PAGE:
I haven’t had the time to post much these past weeks, and so I haven’t said much in the wake of events in Ferguson–instead I’ve been listening, thinking, listening some more.
But here’s one thought I had: Donors Choose, a site for funding classroom projects at schools around the country, allows one to sort projects by city/town. Wouldn’t it be awesome of we could get all the Ferguson school projects funded? I think it would be. Amazing numbers of people have turned out to support Ferguson’s library and buy books for its shelves this past week. Helping support the community’s schools seems the next logical step, to me. Especially since public school funding has always been more about economic privilege than we like to admit.
And here’s another, less comfortable thought: I’m grateful that I haven’t been seeing the same degree of outright racism on my social media feeds that some of my friends have seen on theirs in the wake of the Ferguson decision. But I have seen something else, and so I feel this has to be said: Saying or implying that because you see some degree of (very different, non-equivalent) bad behavior on all sides this means that either 1) no one is right or wrong or has any moral high ground, or 2) that we all need to just stop all this uncomfortable disagreeing and just behave / get along — are ways of, intentionally or not, to shutting down debate and discouraging the speaking and hearing of uncomfortable truths about racial inequalities that still very much exist in American society, at a very high cost.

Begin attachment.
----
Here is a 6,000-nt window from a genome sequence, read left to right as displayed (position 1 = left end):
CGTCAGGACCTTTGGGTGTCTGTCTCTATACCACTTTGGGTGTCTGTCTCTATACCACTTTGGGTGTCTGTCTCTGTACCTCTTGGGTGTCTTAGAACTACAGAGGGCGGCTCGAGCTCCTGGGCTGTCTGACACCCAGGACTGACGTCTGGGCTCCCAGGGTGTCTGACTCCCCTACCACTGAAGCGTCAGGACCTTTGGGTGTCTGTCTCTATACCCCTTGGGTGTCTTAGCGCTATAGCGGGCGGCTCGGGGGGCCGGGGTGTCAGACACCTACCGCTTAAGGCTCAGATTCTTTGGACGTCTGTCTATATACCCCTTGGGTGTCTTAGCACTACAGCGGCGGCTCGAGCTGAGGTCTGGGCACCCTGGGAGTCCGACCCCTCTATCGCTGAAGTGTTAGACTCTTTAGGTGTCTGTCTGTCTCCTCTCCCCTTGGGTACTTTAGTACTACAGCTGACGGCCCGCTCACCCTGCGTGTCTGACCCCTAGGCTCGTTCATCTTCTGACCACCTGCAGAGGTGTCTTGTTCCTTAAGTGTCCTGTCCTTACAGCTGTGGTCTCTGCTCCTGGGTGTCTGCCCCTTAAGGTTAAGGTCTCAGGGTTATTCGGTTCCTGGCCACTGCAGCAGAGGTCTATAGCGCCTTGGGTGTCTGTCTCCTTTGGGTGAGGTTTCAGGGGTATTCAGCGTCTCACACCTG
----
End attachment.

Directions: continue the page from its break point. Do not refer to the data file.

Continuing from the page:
If you find yourself instinctively doing this — wanting to say either “let’s not argue” or “everyone’s acting badly” I recommend stepping back and working to listen for a while instead.
If you’re white that means (if hearing race mentioned at all makes you instinctively uncomfortable that means) especially listening to voices from the black community and other communities of color.
There’s more than one reason I’m trying to listen more than speak right now.
And finally what seems to me a very relevant quote:
“Now I wanted to say something about the fact that we have lived over these last two or three summers with agony and we have seen our cities going up in flames. And I would be the first to say that I am still committed to militant, powerful, massive, non-violence as the most potent weapon in grappling with the problem from a direct action point of view. I’m absolutely convinced that a riot merely intensifies the fears of the white community while relieving the guilt. And I feel that we must always work with an effective, powerful weapon and method that brings about tangible results.
“But it is not enough for me to stand before you tonight and condemn riots. It would be morally irresponsible for me to do that without, at the same time, condemning the contingent, intolerable conditions that exist in our society. These conditions are the things that cause individuals to feel that they have no other alternative than to engage in violent rebellions to get attention. And I must say tonight that a riot is the language of the unheard. And what is it America has failed to hear? It has failed to hear that the plight of the negro poor has worsened over the last twelve or fifteen years. It has failed to hear that the promises of freedom and justice have not been met. And it has failed to hear that large segments of white society are more concerned about tranquility and the status quo than about justice and humanity.”
–Martin Luther King Jr.
And now, back to listening.